“I was alone, imagining Heathcliff here shouting at his dogs and cursing under his breath”
Start the walk from the Parsonage and take the slabbed path across the field to join West Lane. Turn left and walk uphill on Cemetery Road as far as the gates to the cemetery where
we leave the road and climb to a brow onto Penistone Hill. Bear right at the top and on
meeting a broad track, right again heading for the cricket pavilion. The fenced quarry is to our right. There are a number of parking areas here, usually busy in summer with people enjoying the fresh air on the hill top. The signposts point to Top Withins and Brontë Falls and we follow these, descending, cross the road and take the second of two openings, a sign promising teas at Drop Farm.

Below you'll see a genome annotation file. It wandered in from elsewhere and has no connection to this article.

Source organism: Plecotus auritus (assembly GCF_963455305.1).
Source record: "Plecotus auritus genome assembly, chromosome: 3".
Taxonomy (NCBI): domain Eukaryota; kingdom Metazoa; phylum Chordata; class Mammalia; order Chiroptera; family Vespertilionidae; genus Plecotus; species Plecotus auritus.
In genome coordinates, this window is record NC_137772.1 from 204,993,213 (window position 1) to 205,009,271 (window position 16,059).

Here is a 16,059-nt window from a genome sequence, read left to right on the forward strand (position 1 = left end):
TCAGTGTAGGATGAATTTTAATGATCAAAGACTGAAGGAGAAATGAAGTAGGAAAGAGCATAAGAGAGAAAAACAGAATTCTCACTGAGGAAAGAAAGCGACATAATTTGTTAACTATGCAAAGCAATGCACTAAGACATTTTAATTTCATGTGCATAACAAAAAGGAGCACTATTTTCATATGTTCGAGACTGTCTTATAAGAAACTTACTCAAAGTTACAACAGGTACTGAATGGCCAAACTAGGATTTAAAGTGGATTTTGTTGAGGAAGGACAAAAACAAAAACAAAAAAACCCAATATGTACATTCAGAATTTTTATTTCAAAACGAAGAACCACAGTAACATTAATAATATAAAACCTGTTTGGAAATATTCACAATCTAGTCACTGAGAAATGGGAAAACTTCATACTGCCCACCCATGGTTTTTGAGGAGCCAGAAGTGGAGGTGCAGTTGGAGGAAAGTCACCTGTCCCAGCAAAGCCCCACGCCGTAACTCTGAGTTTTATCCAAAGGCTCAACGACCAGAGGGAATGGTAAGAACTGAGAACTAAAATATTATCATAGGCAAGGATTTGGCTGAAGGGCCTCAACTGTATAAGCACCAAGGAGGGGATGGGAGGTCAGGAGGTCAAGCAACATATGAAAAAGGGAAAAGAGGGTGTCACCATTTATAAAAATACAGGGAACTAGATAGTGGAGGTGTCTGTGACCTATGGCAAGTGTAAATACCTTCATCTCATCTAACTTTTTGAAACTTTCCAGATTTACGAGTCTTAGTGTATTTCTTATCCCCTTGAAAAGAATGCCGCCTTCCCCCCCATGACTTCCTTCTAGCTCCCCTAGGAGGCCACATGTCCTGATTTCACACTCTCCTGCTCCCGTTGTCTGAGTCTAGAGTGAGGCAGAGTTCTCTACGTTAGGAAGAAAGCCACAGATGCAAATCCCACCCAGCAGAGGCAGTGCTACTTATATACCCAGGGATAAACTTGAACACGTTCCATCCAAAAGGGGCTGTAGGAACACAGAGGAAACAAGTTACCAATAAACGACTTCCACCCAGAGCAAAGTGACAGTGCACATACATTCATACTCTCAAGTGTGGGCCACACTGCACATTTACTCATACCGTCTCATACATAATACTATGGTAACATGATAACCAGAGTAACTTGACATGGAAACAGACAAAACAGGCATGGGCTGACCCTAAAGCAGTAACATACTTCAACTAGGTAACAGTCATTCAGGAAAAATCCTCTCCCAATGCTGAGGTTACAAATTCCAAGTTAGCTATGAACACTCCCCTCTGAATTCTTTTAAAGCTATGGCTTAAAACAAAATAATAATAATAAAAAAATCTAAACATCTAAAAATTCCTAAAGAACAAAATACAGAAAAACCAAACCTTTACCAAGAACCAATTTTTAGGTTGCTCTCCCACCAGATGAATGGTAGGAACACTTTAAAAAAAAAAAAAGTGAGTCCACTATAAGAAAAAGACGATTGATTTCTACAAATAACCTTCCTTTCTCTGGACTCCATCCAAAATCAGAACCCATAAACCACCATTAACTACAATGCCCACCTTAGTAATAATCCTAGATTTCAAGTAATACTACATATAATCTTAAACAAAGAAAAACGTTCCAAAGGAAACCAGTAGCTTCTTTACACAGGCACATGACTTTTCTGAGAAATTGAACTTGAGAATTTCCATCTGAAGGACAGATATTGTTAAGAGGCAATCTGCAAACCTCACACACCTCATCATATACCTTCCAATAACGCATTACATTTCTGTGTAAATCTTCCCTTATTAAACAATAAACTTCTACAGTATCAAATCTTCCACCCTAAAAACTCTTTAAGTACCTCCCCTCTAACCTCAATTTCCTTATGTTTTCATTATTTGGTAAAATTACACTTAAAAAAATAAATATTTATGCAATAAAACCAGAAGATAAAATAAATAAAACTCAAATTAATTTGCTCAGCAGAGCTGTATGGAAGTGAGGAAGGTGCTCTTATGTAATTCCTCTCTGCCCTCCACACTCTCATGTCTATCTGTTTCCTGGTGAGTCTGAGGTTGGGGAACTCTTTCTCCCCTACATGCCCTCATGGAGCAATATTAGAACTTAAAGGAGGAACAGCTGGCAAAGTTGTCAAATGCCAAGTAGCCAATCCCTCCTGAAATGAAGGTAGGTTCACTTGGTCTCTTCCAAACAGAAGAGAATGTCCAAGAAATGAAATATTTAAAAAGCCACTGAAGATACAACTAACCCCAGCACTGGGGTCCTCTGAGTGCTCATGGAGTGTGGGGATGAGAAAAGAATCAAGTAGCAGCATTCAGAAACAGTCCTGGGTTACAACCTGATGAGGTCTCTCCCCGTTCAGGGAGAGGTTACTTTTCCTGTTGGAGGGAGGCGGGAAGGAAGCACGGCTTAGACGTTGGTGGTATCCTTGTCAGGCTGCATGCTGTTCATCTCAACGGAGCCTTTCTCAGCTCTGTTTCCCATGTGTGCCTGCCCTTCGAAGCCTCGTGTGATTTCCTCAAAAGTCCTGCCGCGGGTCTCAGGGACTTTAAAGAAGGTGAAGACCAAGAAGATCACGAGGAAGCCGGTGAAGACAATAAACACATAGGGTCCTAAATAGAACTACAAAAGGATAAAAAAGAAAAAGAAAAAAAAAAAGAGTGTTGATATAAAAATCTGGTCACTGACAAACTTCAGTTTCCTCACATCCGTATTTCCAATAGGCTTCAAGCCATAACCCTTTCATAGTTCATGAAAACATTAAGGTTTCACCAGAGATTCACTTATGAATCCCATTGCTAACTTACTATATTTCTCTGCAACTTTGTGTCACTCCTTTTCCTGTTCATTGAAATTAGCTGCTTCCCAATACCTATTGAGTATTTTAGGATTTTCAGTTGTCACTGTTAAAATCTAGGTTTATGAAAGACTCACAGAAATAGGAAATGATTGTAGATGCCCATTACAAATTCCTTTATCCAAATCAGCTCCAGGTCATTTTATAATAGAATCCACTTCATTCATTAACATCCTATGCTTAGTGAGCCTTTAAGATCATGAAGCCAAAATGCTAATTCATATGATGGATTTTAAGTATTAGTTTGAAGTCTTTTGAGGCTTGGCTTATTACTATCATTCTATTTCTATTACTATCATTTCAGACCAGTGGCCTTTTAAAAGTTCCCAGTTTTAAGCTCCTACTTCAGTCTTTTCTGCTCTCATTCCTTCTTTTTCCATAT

Past the farm comes a fork in the path and here we take the right hand one, not that which goes beside the wall. We cross the heather and soon join a Land Rover track and turn left
along it for the next mile as far as the remote farmstead Harbour Lodge. On approaching the farm, a lichen stained finger post points right. We cross a footbridge and at the next finger post turn left on a faint path behind the farm, the ground hereabouts soggy and wet whatever the season. We are on Haworth Moor, rough fell country with nothing but the wind and an occasional sheep for company. This is where the tough get going but the end is in sight. Ahead, high up on the exposed moor can just be seen the ruin of Top Withins, perhaps the most famous farmhouse in all literature.